Did you know? Euphorbias grow best in plastic pots with drainage holes but without saucers underneath them. And, it's best to repot them in the winter when they are dormant.
Click this link to a Euphorbia website with well-written, fascinating cultural information on all things euphorbia - the site is in German and English.
Here's a tidbit "For every newly acquired plant, you should assume that the grower has used a soil that costs as little as possible, and is only intended to keep the plant alive and standing upright until it is sold. Such cheap composts are not suitable for cultivation over a long period. Therefore repot your plant as soon as possible."Photo: Propagation of succulents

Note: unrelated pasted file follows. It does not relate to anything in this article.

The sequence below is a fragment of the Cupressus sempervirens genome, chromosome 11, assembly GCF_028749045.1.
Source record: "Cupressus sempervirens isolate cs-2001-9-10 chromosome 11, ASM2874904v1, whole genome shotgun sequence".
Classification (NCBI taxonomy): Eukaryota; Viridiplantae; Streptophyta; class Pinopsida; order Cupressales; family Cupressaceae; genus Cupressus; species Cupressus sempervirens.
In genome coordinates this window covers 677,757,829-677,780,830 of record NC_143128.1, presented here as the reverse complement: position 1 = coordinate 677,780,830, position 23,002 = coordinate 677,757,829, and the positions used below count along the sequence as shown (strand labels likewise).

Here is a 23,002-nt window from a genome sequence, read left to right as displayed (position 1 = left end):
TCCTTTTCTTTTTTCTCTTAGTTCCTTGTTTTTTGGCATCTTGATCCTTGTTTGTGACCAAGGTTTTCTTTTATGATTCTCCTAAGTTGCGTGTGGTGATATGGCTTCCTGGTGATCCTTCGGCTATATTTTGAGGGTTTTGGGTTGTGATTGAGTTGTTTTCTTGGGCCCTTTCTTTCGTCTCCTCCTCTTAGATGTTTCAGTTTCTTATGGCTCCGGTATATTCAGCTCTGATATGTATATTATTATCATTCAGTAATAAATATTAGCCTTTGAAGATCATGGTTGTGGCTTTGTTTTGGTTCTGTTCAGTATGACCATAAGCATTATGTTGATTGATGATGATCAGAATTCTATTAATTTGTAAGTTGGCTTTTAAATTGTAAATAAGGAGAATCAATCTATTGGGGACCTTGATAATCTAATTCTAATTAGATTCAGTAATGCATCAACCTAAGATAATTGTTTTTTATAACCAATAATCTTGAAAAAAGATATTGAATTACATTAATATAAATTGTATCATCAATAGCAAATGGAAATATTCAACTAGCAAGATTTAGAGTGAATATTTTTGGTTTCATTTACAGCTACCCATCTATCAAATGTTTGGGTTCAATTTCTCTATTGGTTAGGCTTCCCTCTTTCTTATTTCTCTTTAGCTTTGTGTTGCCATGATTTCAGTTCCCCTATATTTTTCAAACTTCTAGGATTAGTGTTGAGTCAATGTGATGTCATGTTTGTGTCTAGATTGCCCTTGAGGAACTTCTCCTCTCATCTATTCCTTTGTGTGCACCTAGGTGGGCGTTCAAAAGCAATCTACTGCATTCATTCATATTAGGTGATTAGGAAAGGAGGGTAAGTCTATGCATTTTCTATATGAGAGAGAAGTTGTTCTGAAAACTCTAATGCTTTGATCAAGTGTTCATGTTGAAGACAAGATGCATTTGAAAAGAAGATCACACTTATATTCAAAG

"Trying to imitate the soil at habitat is not a good idea and at best a lost labour of love. For example, if certain euphorbias in nature grow on limestone or gypsum, it makes little sense to add limestone or gypsum to the soil in cultivation. In habitat it is not that the plants “prefer” such soil, but rather that they withdraw to such areas where there is less competition from other plants which would overgrow them on better soil. Tolerance for limestone or gypsum gained through years of evolution does not mean that they need it. "
Roses in Tulsa (Broken Arrow) is having a buy 2 get one free sale going through this coming Sunday. If you will tell them you saw it in my blog they will honor that price until the end of the month.
"We still have nearly 500 varieties of roses in stock and most are in bloom in 3 gallon or larger pots. We will not be shipping until the weather cools in Oct. at which time we will be shipping potted roses without the pots. "